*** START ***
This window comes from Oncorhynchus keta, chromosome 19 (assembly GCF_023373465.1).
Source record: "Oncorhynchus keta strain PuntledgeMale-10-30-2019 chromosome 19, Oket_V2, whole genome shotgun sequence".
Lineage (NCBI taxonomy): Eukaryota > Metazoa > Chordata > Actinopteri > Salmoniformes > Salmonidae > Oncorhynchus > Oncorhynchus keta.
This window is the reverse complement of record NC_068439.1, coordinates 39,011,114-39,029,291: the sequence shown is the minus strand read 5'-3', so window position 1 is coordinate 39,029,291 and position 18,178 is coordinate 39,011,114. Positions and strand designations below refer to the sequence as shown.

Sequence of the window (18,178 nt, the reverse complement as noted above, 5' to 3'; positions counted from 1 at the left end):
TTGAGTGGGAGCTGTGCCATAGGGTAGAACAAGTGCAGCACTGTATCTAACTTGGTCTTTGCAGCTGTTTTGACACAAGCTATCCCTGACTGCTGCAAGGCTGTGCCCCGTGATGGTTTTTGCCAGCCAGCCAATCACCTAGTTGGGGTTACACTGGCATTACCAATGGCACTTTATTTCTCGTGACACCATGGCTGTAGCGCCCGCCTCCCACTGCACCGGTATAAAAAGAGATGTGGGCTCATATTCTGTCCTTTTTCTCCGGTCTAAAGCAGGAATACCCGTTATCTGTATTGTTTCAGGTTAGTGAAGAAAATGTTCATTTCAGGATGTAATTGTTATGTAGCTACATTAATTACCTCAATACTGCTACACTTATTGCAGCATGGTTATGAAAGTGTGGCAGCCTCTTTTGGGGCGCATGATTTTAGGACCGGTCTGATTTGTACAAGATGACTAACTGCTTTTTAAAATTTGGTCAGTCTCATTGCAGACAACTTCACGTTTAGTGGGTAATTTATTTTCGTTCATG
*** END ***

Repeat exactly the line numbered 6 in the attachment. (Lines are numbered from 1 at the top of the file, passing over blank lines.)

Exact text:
TTGAGTGGGAGCTGTGCCATAGGGTAGAACAAGTGCAGCACTGTATCTAACTTGGTCTTTGCAGCTGTTTTGACACAAGCTATCCCTGACTGCTGCAAGGCTGTGCCCCGTGATGGTTTTTGCCAGCCAGCCAATCACCTAGTTGGGGTTACACTGGCATTACCAATGGCACTTTATTTCTCGTGACACCATGGCTGTAGCGCCCGCCTCCCACTGCACCGGTATAAAAAGAGATGTGGGCTCATATTCTGTCCTTTTTCTCCGGTCTAAAGCAGGAATACCCGTTATCTGTATTGTTTCAGGTTAGTGAAGAAAATGTTCATTTCAGGATGTAATTGTTATGTAGCTACATTAATTACCTCAATACTGCTACACTTATTGCAGCATGGTTATGAAAGTGTGGCAGCCTCTTTTGGGGCGCATGATTTTAGGACCGGTCTGATTTGTACAAGATGACTAACTGCTTTTTAAAATTTGGTCAGTCTCATTGCAGACAACTTCACGTTTAGTGGGTAATTTATTTTCGTTCATG